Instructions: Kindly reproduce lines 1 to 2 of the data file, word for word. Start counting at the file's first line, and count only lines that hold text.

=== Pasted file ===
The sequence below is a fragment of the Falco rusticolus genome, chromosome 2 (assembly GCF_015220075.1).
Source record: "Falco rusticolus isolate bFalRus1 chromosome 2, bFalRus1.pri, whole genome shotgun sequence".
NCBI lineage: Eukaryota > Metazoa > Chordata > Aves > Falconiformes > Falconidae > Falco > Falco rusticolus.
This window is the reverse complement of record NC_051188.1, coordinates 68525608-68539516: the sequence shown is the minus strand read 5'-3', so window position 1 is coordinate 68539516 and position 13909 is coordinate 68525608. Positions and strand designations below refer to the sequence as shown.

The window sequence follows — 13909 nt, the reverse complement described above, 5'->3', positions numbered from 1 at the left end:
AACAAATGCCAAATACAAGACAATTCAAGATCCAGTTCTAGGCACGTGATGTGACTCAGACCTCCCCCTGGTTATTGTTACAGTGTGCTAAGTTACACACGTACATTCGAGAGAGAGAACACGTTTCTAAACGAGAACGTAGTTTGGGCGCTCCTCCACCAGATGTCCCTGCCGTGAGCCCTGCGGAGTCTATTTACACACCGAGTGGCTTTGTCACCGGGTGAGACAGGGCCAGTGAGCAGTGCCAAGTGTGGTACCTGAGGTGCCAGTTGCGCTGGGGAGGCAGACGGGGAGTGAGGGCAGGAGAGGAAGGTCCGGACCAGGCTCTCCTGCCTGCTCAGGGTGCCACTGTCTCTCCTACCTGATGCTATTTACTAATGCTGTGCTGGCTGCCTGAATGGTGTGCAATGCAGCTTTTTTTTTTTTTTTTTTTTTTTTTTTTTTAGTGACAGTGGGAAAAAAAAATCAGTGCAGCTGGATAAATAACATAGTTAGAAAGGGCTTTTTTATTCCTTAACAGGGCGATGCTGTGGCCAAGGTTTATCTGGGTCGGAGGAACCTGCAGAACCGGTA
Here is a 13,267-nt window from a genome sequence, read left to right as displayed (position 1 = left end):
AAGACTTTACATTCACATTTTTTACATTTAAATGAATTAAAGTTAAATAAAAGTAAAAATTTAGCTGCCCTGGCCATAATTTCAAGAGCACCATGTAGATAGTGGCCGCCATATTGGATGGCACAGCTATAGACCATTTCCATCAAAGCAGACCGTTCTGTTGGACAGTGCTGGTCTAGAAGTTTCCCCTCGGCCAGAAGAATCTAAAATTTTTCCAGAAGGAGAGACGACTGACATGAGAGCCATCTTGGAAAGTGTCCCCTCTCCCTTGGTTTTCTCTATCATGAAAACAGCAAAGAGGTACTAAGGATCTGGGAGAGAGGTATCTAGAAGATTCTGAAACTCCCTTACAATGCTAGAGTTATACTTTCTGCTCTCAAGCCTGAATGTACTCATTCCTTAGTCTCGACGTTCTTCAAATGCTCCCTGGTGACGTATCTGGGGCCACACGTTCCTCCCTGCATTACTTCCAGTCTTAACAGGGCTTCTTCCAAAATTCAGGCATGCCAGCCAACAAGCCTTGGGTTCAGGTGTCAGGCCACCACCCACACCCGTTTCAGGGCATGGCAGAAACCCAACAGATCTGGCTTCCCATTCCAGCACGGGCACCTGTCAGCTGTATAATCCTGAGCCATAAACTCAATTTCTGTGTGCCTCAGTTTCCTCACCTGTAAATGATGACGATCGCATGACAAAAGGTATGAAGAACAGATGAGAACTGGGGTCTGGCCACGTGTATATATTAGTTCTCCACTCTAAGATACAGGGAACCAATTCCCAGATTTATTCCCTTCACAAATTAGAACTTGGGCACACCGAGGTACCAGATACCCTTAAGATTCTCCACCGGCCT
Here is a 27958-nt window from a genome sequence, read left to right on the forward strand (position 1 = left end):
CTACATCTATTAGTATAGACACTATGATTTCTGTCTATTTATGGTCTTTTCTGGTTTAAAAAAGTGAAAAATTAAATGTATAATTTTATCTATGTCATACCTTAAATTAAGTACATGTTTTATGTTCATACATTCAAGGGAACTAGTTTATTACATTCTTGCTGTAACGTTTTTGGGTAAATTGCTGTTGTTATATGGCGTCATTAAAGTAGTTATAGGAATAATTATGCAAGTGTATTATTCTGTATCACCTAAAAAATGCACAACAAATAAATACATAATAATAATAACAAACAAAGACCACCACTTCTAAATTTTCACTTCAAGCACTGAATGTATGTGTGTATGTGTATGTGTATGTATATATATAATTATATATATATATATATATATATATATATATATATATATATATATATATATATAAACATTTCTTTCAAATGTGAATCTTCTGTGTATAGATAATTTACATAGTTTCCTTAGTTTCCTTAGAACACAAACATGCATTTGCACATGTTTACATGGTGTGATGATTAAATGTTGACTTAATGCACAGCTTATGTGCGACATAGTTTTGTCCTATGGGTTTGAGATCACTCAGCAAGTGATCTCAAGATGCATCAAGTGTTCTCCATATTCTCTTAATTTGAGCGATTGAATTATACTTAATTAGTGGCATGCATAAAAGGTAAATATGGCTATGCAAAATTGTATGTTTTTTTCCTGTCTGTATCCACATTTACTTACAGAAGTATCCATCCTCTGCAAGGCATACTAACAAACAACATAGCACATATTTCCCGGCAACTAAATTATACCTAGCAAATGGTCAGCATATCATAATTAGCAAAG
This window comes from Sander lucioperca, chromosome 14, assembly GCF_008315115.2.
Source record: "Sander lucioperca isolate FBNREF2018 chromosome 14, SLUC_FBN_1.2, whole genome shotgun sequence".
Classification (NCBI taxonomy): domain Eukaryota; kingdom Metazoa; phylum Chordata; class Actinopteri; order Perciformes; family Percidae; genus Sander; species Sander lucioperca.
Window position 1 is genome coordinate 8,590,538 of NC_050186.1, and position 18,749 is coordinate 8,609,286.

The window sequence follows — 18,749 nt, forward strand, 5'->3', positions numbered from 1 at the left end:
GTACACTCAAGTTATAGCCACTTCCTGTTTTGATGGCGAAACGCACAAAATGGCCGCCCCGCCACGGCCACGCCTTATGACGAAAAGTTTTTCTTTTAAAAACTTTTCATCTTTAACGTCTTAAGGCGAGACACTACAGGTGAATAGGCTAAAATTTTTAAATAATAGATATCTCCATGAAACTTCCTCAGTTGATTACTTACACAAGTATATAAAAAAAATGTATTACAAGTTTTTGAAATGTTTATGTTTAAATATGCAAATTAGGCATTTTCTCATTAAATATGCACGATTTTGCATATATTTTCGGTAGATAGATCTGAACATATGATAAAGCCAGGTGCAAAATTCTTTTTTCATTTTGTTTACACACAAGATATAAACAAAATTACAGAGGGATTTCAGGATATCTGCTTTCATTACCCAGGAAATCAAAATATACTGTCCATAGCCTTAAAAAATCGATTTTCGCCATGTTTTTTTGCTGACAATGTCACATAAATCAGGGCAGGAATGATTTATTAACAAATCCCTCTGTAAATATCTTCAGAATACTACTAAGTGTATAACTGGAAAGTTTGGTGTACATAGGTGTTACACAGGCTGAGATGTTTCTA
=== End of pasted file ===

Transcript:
The sequence below is a fragment of the Falco rusticolus genome, chromosome 2 (assembly GCF_015220075.1).
Source record: "Falco rusticolus isolate bFalRus1 chromosome 2, bFalRus1.pri, whole genome shotgun sequence".